Measure Stardust's Journey
FOR IMMEDIATE RELEASE
NASA's Stardust spacecraft will fly past Comet Tempel 1 on February 15 (4:00 UTC), which will be February 14 here in the United States. Stardust left Earth 12 years ago, an odyssey that has carried it past a comet, back to Earth, and on a course to a second comet under a new name – Stardust-NExT (New Exploration of Tempel 1). Because the spacecraft is carrying on board the names of more than a million inhabitants of Earth, the Planetary Society named its new Stardust contest with long road trips in mind: "Are We There Yet? -- Measuring Stardust's Cosmic Journey."
"Are We There Yet? -- Measuring Stardust's Cosmic Journey" invites people to guess how far Stardust and the names will have traveled from launch until closest approach to Tempel 1. The Planetary Society will accept guesses until February 15 (4:00 UTC), just before the planned flyby. Entries will also be accepted on Twitter, using the hashtag #stardustcontest.
The ten closest guesses will win. Along with fame and glory, each winner will receive a Planetary Society Stardust t-shirt and a goodie bag from the Stardust-NExT mission. Anyone of any age in any country may enter except the staff and family members of the Planetary Society and the Stardust-NExT mission. See contest rules for complete details.
"We hope this contest will help people everywhere appreciate the remarkable maneuvers engineers came up with for this second visit to Tempel 1," said Bill Nye, Executive Director of the Planetary Society. "The Stardust-NExT spacecraft has taken quite a journey – 12 years so far."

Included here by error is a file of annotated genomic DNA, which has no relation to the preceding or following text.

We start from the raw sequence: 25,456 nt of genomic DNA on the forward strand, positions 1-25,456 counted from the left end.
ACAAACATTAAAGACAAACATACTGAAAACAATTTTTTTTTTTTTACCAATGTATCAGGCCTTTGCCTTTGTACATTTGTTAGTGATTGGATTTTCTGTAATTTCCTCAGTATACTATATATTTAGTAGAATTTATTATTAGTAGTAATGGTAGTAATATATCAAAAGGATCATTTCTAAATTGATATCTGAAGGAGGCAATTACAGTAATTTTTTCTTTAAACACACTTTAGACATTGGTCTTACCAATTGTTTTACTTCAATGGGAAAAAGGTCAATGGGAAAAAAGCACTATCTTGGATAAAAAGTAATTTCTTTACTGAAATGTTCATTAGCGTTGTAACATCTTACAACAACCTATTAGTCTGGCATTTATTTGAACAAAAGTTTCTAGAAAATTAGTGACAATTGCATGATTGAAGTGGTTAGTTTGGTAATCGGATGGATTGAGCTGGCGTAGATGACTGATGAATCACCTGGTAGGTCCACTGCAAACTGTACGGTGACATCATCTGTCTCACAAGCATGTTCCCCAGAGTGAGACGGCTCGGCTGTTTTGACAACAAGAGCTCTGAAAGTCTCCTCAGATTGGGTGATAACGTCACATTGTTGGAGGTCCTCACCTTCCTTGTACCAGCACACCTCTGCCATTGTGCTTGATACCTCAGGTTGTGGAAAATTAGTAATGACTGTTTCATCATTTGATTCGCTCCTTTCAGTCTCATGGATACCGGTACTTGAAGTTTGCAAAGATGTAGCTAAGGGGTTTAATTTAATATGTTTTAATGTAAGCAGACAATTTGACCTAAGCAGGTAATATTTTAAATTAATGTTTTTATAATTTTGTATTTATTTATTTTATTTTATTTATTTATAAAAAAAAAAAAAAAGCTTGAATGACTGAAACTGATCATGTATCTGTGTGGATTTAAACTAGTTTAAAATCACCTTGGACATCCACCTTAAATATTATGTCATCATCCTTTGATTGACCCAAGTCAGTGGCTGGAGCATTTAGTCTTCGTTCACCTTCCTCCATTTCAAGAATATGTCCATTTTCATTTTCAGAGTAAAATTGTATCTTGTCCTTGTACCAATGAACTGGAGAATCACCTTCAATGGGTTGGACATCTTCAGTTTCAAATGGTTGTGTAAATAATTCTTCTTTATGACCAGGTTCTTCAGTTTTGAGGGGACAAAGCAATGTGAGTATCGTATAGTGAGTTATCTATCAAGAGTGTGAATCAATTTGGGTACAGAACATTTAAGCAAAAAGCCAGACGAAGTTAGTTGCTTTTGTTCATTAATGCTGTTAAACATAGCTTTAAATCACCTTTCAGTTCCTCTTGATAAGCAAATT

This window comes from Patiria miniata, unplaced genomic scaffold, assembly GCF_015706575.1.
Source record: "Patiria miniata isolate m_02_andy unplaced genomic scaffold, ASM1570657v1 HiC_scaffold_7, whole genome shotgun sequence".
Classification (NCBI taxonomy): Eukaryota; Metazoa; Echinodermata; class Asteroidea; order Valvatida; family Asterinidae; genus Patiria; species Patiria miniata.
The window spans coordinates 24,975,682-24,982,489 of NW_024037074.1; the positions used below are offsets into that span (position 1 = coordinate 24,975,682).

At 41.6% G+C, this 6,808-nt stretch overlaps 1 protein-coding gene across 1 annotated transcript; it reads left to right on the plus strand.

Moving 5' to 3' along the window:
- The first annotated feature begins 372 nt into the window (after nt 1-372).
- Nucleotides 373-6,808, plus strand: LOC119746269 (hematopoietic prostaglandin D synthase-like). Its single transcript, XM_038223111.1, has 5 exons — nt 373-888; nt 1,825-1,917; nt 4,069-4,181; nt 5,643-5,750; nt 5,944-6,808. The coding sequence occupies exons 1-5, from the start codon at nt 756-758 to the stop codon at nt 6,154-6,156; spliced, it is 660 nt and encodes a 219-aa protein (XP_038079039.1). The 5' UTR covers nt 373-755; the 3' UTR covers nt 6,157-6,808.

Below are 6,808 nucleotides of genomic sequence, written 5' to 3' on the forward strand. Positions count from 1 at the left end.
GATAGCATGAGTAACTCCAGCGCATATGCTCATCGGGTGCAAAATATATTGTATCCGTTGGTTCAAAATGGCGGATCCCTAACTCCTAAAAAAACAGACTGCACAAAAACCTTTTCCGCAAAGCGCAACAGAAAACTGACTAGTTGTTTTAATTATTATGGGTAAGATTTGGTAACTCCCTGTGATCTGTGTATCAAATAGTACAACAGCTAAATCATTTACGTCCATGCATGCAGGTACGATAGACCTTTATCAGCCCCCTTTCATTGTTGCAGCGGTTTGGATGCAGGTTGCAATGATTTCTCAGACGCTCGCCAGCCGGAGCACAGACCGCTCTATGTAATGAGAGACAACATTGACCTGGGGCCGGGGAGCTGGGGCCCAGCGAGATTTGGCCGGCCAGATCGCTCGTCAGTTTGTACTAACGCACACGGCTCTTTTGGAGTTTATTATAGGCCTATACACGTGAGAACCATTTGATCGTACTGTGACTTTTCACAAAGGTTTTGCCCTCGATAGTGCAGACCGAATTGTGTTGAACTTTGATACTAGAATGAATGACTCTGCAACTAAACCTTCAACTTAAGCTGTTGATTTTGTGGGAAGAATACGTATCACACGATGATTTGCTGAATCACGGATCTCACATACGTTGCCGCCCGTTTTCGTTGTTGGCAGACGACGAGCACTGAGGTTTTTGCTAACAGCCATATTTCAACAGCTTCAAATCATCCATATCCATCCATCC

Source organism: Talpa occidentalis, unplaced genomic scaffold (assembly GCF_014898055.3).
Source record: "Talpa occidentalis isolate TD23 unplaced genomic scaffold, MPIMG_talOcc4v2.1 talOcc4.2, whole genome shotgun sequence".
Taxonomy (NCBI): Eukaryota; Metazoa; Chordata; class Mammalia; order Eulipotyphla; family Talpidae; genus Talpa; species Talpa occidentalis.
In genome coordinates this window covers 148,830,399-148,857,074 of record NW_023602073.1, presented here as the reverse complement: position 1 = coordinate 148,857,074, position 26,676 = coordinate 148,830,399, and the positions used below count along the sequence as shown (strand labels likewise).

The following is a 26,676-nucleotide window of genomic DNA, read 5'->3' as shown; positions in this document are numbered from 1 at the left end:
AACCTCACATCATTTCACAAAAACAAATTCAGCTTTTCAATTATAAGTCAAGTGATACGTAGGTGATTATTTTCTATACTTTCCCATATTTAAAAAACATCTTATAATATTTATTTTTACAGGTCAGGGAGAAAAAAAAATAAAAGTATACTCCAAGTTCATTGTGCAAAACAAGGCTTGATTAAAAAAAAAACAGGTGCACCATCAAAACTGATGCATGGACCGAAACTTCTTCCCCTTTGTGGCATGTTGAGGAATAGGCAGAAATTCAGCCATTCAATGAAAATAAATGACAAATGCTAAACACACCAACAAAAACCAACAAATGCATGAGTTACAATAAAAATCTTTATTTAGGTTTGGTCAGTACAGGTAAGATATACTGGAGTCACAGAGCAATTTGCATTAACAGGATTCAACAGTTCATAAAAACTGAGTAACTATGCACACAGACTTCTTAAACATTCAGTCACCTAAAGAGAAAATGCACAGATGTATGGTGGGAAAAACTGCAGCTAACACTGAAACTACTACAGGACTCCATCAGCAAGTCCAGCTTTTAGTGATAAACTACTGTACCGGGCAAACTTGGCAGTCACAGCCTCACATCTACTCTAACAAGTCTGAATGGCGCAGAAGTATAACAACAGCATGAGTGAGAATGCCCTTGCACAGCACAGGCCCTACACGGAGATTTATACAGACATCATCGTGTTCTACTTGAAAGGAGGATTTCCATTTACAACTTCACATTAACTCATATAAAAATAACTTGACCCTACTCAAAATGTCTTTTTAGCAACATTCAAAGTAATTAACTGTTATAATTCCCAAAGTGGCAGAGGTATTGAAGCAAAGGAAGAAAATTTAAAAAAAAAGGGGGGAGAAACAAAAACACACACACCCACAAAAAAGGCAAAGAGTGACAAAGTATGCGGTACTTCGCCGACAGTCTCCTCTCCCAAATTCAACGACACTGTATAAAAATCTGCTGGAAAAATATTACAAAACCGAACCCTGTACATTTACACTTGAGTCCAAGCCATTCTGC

Stardust-NExT is a low-cost mission that will expand the investigation of Comet Tempel 1 initiated by NASA's Deep Impact spacecraft. The Planetary Society involved people worldwide with the Stardust mission in two different ways. Stardust@home invited participants to help find interstellar dust particles collected by the spacecraft, by examining "movies" of the aerogel collector posted on a website. The Planetary Society also sent the names of all its members at the time of launch aboard Stardust.
About the Planetary Society
The Planetary Society has inspired millions of people to explore other worlds and seek other life. Today, its international membership makes the non-governmental Planetary Society the largest space interest group in the world. Carl Sagan, Bruce Murray and Louis Friedman founded the Planetary Society in 1980. Bill Nye, a long time member of the Planetary Society's Board, serves as CEO.